The most important standards for gloves are:
EN 420 Protective gloves - General requirements and test methods; German version EN 420:2003
EN 388 Protective gloves against mechanical risks; German version EN 388:2003
EN 374-1 Protective gloves against chemicals and micro- organisms - Part 1: Terminology and performance requirements; German version EN 374-1:2003
EN 374-2 Protective gloves against chemicals and micro- organisms - Part 2: Determination of resistance to penetration; German version EN 374-2:2003
EN 374-3 Protective gloves against chemicals and micro- organisms - Part 3: Determination of resistance to permeation by chemicals; German version EN 374- 3:2003
EN 407 Protective gloves against thermal risks (heat and/or fire); German version EN 407:2004
EN 12477 Protective gloves for welders; German version EN 12477:2001 + A1:2005
EN 6593 Protective gloves for fire fighters; German version EN 659:200
EN 5113 Protective gloves against cold; German version prEN 511:200
EN 381-1 Protective clothing for users of hand held chain saws; part 1: Test rig for testing resistance to cutting by a chain saw; German version EN 381- 1:1993
EN 381-2 Protective clothing for users of hand held chain saws - Part 2: Test methods for leg protectors; German version EN 381-2:1995
EN 381-3 Protective clothing for users of hand held chain saws - Part 3: Test methods for footwear; German version EN 381-3:1996
EN 381-4 Protective clothing for users of hand-held chainsaws - Part 4: Test methods for chainsaw protective gloves; German version EN 381-4:1999
EN 381-5 Protective clothing for users of hand held chain saws - Part 5: Requirements for leg protectors; German version EN 381-5:1995
EN 381-7 Protective clothing for users of hand-held chainsaws - Part 7: Requirements for chainsaw protective gloves; German version EN 381-7:1999
EN 381-8 Protective clothing for users of hand-held chain saws - Part 8: Test methods for chain saw protective gaiters; German version EN 381-8:1997
EN 381-9 Protective clothing for users of hand-held chain saws - Part 9: Requirements for chain saw protective gaiters; German version EN 381-9:1997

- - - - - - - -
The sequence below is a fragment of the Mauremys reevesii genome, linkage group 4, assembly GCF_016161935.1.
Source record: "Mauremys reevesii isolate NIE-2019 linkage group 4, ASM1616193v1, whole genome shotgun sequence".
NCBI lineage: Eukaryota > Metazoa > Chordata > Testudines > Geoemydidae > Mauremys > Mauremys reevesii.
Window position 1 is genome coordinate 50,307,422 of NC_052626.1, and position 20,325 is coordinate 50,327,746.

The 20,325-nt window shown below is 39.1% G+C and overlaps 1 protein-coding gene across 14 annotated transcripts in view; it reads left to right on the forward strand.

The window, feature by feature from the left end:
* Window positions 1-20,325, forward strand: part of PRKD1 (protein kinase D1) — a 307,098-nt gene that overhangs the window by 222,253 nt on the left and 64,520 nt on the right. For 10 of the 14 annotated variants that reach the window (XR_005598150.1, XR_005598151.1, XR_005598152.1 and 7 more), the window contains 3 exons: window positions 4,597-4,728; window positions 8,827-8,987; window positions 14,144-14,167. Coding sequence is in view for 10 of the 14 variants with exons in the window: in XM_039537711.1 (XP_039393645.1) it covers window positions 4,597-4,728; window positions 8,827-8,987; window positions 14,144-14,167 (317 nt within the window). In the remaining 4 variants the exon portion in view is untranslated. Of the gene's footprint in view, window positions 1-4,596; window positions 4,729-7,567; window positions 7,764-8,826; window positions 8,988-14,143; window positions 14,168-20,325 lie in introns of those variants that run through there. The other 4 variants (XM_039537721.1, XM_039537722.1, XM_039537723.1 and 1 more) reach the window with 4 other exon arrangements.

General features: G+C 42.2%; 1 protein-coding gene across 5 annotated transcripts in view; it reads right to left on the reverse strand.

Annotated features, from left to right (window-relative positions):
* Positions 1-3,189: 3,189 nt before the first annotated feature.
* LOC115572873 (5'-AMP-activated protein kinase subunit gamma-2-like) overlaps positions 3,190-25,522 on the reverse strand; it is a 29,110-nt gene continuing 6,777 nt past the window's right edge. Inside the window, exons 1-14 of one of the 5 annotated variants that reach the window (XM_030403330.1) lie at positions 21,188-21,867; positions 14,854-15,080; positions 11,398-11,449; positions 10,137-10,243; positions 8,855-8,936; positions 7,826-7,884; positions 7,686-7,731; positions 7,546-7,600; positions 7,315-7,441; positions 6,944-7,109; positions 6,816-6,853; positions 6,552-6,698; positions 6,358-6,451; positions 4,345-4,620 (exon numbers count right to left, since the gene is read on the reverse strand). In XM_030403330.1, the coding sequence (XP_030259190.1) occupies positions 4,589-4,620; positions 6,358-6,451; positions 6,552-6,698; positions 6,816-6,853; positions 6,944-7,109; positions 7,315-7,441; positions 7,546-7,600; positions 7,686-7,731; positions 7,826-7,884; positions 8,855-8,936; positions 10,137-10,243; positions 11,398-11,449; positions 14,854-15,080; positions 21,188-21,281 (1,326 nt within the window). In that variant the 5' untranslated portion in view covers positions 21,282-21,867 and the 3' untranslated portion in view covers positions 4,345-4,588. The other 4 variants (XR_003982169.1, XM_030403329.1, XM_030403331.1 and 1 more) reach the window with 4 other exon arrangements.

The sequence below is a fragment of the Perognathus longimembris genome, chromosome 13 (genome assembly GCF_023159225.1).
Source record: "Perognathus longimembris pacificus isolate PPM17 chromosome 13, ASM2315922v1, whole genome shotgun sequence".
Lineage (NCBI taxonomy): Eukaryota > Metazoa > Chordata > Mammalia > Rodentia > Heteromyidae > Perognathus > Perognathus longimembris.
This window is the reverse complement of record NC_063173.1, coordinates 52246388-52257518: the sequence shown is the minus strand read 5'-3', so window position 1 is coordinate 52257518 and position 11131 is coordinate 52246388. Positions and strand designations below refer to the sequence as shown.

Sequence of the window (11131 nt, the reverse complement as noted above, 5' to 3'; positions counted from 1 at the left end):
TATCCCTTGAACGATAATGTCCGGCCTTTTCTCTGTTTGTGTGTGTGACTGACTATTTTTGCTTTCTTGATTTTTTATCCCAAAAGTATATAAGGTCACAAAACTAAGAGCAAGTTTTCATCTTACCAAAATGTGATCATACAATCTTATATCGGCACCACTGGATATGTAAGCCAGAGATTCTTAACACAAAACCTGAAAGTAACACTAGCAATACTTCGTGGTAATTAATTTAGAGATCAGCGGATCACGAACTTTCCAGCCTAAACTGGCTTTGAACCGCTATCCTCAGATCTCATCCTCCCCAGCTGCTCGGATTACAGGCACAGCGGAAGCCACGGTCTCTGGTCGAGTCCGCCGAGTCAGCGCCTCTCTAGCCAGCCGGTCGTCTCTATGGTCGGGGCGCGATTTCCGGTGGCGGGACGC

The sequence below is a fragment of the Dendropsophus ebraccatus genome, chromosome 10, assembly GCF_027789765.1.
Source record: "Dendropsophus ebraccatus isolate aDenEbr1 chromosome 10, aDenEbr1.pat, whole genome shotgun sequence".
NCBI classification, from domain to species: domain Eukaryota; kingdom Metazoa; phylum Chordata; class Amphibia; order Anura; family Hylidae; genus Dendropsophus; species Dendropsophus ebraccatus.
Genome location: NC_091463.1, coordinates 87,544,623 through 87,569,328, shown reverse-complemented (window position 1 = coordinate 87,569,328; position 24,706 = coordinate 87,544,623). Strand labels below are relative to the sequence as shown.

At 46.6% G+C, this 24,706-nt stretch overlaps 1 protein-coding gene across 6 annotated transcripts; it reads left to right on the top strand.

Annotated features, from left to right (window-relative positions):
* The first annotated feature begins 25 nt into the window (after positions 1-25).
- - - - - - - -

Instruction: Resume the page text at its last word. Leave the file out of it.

EN 381-10 Protective clothing for users of hand-held chainsaws - Part 10: Test method for upper body protectors; German version EN 381-10:2002
EN 381-112 Protective clothing for users of hand-held chainsaws - Part 11: Requirements for upper body protectors; German version EN 381-11:2002
EN 1082-1 Protective clothing - Gloves and arm guards protecting against cuts and stabs by hand knives - Part 1: Chain mail gloves and arm guards; German version EN 1082-1:1996/
EN 1082-2 Protective clothing - Gloves and arm guards protecting against cuts and stabs by hand knives - Part 2: Gloves and arm guards made of material other than chain mail; German version EN 1082- 2:2000
EN 1082-3 Protective clothing - Gloves and arm guards protecting against cuts and stabs by hand knives - Part 3: Impact cut test for fabric, leather and other materials; German version EN 1082-3:2000

Materials used for gloves

The choice of materials for arm and hand protection has to be appropriate to the risk and meet the requirements of the work place. Frequently a combined protection covering cut and puncture and protection against hazardous material (e.g. oil, grease, organic solvents) is required which results in a mixture of materials being used.

Leather

Leather has a smooth and firm surface which is resistant against oil and grease, its tight fibre structure has a natural mechanical strength against cuts. Despite its structure and resistant to mechanical stress, leather can store humidity and can be highly permeable to water vapour. The thickness of the leather has to be adapted to the terms of use and should be even. The main advantage of leather is the fact, that it has very good grip, even if it is used with soiled or slippery products (e.g. oil).

Chemical fibres